Traditional Estate Planning terms:

Will – A legal declaration by which a person, the testator, names one or more persons to manage the estate and provides for the transfer of property at death. Texas has a simplified probate process, but precise language is required in the Will to take full advantage of the system.

Revocable Living Trust – A trust designed to transfer property at death while avoiding probate proceedings. This strategy is also used to reduce taxes, safeguard financial privacy, and to regulate the use of assets if the owner becomes incapacitated.

Multi-Generational / Dynasty Trust – An estate planning tool that offers tremendous estate tax and other transfer tax advantages as well as significant asset protection for beneficiaries for multiple generations.

Irrevocable Gifting Trust – An irrevocable trust specifically structured to receive gifts for the benefit of descendants or others. Once the asset is gifted to the trust, the asset and the asset growth are generally not included in the grantor’s estate for estate tax purposes.

Irrevocable Life Insurance Trust (ILIT) – A trust that owns one’s life insurance policy, pays the premiums, and gives the death benefit to the beneficiaries when the insured dies. By placing ownership of the policy with a trust, and not the insured, it removes the death benefit from the insured’s estate.

Charitable Planning – Creation of sophisticated trusts, formation of not for profit entities, and donations of money or goods to charities that can fulfill one’s charitable goals while resulting in tax savings for the donors.

Sophisticated Estate Planning terms:

Charitable Lead Trusts (CLAT and CLUT) – A trust designed to make annual payments to a designated charity, and after the stated trust term or the grantor’s death the remaining trust property, including any growth, is transferred to non-charitable beneficiaries (typically the donor’s descendants), free of transfer taxes.

Charitable Remainder Trusts (CRAT and CRUT) – A trust created whereby property or money is donated to a charity, while the donor continues to receive income from the trust while living or for a specified term. The grantor may defer income tax on the contributed assets, and may receive an income tax deduction for the fair market value of the remainder interest.

Grantor Retained Annuity Trust (GRAT) – An estate planning tool commonly used to transfer significant wealth to family members with little or no gift tax exposure.

Qualified Personal Residence Trust (QPRT) – An estate planning tool whereby a grantor places a residence in a trust either for the benefit of a spouse or children and retains the use of the property for a specific number of years. Upon the expiration of the term, the residence transfers to the remainder beneficiaries free of transfer taxes.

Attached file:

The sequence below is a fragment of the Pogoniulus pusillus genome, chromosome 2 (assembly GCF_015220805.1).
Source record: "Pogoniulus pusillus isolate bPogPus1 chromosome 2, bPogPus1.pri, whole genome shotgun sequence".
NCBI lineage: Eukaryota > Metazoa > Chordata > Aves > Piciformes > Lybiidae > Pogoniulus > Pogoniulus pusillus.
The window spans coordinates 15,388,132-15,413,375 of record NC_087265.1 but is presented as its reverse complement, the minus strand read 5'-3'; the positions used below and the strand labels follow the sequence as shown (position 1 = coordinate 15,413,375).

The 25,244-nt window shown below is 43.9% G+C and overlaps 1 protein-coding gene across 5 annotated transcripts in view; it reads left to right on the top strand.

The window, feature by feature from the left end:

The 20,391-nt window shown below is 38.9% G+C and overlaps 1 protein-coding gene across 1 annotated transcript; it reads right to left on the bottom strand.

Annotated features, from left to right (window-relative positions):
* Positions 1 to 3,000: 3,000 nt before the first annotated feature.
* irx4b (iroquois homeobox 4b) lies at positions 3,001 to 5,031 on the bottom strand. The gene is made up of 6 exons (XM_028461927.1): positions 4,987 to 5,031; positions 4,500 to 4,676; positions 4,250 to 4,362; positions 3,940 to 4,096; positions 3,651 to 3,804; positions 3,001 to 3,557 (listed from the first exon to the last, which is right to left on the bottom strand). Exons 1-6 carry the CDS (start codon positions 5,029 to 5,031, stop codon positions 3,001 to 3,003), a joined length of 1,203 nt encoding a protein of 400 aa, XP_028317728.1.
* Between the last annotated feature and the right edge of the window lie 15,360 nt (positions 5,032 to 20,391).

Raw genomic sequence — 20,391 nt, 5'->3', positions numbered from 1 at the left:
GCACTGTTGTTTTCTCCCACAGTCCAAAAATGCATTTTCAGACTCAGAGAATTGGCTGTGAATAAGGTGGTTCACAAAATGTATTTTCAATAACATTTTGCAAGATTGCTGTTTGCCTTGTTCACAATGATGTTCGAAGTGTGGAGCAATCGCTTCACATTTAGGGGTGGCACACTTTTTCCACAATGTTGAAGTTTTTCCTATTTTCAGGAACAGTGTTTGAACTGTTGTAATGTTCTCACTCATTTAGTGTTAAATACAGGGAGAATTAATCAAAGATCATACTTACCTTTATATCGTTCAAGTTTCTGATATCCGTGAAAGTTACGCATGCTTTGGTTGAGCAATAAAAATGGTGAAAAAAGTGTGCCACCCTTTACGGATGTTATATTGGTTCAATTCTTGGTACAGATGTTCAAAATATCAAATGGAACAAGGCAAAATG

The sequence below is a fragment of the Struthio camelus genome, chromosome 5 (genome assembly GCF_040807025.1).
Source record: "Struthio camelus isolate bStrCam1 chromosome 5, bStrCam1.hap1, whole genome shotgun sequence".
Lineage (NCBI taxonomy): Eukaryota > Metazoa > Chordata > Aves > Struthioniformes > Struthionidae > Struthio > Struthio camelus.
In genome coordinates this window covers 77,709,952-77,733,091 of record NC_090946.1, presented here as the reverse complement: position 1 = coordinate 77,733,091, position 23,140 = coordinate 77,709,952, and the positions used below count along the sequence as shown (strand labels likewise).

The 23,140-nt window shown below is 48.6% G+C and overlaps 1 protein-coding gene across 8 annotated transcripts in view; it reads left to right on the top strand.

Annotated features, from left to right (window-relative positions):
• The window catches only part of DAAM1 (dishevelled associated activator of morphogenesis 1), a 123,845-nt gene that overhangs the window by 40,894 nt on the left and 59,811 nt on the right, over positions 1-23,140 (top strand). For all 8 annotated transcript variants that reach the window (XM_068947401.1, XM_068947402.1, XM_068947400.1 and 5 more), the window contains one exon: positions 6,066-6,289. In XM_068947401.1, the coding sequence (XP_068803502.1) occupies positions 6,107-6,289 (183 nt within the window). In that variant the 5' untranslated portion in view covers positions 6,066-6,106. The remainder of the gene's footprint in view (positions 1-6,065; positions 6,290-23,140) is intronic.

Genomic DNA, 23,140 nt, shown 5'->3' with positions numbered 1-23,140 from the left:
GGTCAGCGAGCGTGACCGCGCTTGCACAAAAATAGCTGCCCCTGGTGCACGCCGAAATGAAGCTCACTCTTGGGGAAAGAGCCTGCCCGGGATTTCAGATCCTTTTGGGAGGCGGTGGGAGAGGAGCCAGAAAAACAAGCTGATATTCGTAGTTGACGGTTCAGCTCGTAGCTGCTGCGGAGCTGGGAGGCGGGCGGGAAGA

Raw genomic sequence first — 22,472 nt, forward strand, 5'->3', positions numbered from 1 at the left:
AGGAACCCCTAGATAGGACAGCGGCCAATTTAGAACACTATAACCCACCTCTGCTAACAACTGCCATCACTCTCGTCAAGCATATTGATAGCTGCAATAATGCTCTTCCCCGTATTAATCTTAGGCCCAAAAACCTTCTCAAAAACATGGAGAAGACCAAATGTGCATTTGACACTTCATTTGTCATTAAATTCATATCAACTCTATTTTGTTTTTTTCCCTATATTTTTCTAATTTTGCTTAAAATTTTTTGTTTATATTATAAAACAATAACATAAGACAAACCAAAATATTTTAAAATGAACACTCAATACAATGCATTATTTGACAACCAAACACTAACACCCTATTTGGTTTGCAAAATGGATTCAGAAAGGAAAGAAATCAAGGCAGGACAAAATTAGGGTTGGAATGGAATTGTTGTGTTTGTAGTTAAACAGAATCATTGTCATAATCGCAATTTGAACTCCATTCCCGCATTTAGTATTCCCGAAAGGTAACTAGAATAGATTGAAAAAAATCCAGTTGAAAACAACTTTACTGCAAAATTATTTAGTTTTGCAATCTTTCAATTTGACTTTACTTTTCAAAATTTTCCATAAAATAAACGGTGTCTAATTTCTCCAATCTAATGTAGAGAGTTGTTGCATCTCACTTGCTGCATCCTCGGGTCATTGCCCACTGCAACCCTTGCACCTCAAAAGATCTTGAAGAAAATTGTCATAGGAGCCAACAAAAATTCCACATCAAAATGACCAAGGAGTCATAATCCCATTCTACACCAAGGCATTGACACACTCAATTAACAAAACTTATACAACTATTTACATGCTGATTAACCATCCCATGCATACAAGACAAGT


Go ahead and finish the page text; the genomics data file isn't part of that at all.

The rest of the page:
Grantor Trust – A trust that owns assets that are treated as owned by the grantor for federal income tax purposes. Because the grantor is treated as the owner of the assets in the trust, the grantor continues to pay the income tax associated with the trust property while the trust property (which is out of the grantor’s estate) continues to grow.

Sale to Grantor Trust – A transfer tool structured to “freeze” the value of an asset in the grantor’s estate by selling the asset to a trust (typically an irrevocable gifting trust for descendants). If the asset has income or appreciation in excess of the interest rate on the note, the excess income and appreciation is transferred tax free to the trust.

Self-Settled Trust – Also known as an Asset Protection Trust (APT), a self-settled trust is a trust created for one’s own benefit, typically for the purposes of estate tax reduction or creditor protection.

Business Succession Planning – Planning relating to the smooth transition of ownership and management of an operating business.

Judicial and Non-Judicial Trust Modification or Termination – Judicial or non-judicial procedures whereby an otherwise irrevocable trust may be modified or even terminated to accomplish certain tax, distribution, investment, or management objectives which may not have been applicable or foreseeable upon the creation of the trust.

Incompetency Planning terms:

Living Will / Directive to Physicians – A legal document that a person uses to make known his or her wishes regarding life-prolonging medical treatments. It is also referred to as an advance directive, health care directive, or a physician’s directive.

Medical Power of Attorney – A document, signed by a competent adult, designating another person – called an agent – to make health care decisions on his or her behalf should he or she become unable to make such decisions.

Durable Power of Attorney – A document that allows an individual (the principal) to give authority to another person – the agent or attorney in fact – to make financial and legal decisions on the principal’s behalf.

HIPAA Release – A form that a patient signs stating that his or her confidential medical information can be given to someone else, typically the agent under the Medical Power of Attorney.

Guardianship – A formal court proceeding that grants a court-appointed individual or entity the authority to make decisions for an incapacitated individual or a minor.